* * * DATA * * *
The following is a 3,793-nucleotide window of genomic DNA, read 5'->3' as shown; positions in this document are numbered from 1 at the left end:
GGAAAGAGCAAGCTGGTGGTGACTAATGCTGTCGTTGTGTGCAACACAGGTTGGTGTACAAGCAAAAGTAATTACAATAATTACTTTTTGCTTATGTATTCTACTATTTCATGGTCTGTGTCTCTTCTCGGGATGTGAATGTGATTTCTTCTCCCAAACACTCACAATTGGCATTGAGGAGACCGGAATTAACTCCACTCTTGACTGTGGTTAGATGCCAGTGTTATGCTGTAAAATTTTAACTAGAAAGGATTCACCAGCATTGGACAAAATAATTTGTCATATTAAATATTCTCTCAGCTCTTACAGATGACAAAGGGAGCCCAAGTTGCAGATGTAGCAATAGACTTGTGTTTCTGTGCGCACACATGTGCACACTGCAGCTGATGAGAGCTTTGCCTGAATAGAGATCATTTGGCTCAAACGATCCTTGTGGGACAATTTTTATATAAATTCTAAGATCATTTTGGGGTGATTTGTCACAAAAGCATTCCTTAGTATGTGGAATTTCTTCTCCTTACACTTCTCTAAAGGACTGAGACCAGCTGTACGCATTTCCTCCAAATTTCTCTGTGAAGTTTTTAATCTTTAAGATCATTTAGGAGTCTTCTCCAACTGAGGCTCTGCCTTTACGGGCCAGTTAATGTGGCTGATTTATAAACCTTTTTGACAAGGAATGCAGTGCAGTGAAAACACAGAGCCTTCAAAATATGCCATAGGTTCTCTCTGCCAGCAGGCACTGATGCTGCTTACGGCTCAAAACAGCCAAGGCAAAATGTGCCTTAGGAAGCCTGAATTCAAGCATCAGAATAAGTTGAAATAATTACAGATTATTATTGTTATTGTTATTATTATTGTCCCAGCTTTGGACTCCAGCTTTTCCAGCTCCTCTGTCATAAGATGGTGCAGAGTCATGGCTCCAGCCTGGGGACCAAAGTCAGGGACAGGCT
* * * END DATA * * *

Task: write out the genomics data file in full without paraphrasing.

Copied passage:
The following is a 3,793-nucleotide window of genomic DNA, read 5'->3' as shown; positions in this document are numbered from 1 at the left end:
GGAAAGAGCAAGCTGGTGGTGACTAATGCTGTCGTTGTGTGCAACACAGGTTGGTGTACAAGCAAAAGTAATTACAATAATTACTTTTTGCTTATGTATTCTACTATTTCATGGTCTGTGTCTCTTCTCGGGATGTGAATGTGATTTCTTCTCCCAAACACTCACAATTGGCATTGAGGAGACCGGAATTAACTCCACTCTTGACTGTGGTTAGATGCCAGTGTTATGCTGTAAAATTTTAACTAGAAAGGATTCACCAGCATTGGACAAAATAATTTGTCATATTAAATATTCTCTCAGCTCTTACAGATGACAAAGGGAGCCCAAGTTGCAGATGTAGCAATAGACTTGTGTTTCTGTGCGCACACATGTGCACACTGCAGCTGATGAGAGCTTTGCCTGAATAGAGATCATTTGGCTCAAACGATCCTTGTGGGACAATTTTTATATAAATTCTAAGATCATTTTGGGGTGATTTGTCACAAAAGCATTCCTTAGTATGTGGAATTTCTTCTCCTTACACTTCTCTAAAGGACTGAGACCAGCTGTACGCATTTCCTCCAAATTTCTCTGTGAAGTTTTTAATCTTTAAGATCATTTAGGAGTCTTCTCCAACTGAGGCTCTGCCTTTACGGGCCAGTTAATGTGGCTGATTTATAAACCTTTTTGACAAGGAATGCAGTGCAGTGAAAACACAGAGCCTTCAAAATATGCCATAGGTTCTCTCTGCCAGCAGGCACTGATGCTGCTTACGGCTCAAAACAGCCAAGGCAAAATGTGCCTTAGGAAGCCTGAATTCAAGCATCAGAATAAGTTGAAATAATTACAGATTATTATTGTTATTGTTATTATTATTGTCCCAGCTTTGGACTCCAGCTTTTCCAGCTCCTCTGTCATAAGATGGTGCAGAGTCATGGCTCCAGCCTGGGGACCAAAGTCAGGGACAGGCT